Now we look at our Sacraments, Holy Baptism and Holy Eucharist. Are they any different? We are baptized to get into God’s Grace? No.
In fact, let’s look at Christ’s story and see what we can learn. We need to just look at the last three verses.
Mark 1:9 In those days Jesus came from Nazareth of Galilee and was baptized by John in the Jordan. 10 And just as he was coming up out of the water, he saw the heavens torn apart and the Spirit descending like a dove on him. 11 And a voice came from heaven, "You are my Son, the Beloved; with you I am well pleased.”
If we go with our usual, cause and effect approach, then Jesus getting baptized triggers him being God’s Son, God’s Beloved, with whom God is pleased. Now, did Jesus become God’s Son at this moment? No. That reality already was. Did Jesus become God’s Beloved at this point? No. God already loved him. There are those that argued that Jesus became God’s Son at Baptism, or at the Transfiguration, or at the Ascension. These ideas are called Adoptionism. Adoptionism is a heresy. It is why we say in the creeds, I believe in Jesus, “begotten, not made, of one being with the Father.” Jesus was not adopted. He was born the Son of God.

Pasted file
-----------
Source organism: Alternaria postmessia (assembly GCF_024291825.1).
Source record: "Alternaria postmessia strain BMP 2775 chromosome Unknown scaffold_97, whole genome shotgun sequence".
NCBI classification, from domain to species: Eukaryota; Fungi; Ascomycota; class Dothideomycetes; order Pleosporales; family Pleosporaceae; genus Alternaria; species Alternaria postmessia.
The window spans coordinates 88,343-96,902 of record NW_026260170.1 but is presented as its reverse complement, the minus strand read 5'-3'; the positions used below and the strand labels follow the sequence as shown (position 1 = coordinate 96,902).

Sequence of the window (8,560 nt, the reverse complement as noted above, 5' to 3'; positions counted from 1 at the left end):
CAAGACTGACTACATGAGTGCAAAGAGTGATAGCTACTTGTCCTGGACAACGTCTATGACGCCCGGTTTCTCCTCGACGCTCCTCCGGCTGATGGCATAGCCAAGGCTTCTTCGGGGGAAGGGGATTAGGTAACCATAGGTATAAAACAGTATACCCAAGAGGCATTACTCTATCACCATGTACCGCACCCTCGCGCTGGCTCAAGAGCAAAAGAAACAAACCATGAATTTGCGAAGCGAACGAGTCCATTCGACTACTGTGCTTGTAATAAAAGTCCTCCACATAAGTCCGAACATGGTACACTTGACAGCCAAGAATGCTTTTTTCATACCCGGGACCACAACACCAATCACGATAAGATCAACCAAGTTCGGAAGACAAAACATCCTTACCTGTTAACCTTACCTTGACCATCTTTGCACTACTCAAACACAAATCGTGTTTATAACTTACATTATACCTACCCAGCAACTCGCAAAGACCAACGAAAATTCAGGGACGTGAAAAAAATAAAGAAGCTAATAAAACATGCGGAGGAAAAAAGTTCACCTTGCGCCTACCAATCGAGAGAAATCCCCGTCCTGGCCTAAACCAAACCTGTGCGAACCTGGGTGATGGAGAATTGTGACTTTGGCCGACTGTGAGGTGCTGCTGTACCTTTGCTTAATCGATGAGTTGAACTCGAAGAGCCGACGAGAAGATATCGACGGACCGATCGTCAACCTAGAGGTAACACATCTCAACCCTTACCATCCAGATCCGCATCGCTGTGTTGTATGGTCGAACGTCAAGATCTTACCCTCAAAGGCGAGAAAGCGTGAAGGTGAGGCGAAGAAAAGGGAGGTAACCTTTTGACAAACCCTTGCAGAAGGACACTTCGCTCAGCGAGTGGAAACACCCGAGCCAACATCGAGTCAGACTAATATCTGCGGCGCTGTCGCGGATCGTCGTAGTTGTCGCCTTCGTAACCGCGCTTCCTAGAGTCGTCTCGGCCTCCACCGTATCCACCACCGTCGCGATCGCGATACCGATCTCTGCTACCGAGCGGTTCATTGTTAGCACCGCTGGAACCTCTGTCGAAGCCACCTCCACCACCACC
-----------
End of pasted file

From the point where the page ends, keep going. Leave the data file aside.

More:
Think of it this way. I love my daughters. I love them when they are cute. I love them when they are cranky. I love them no matter what. But that are times, when they make wonderful choices or do something that is so great that I am about to burst. In moments like that I might burst out, “That’s my girl! I love you so much! I am so proud of you!” That’s what rang from heaven. “That’s my boy! I love him so much! I am so proud of you!”
In the Genesis reading today, before anything took shape, the Spirit of God was covering the face of the deep. How could it not be that we are surrounded by that same breath, or wind, or Spirit covering us and preparing us for what is about to break forth?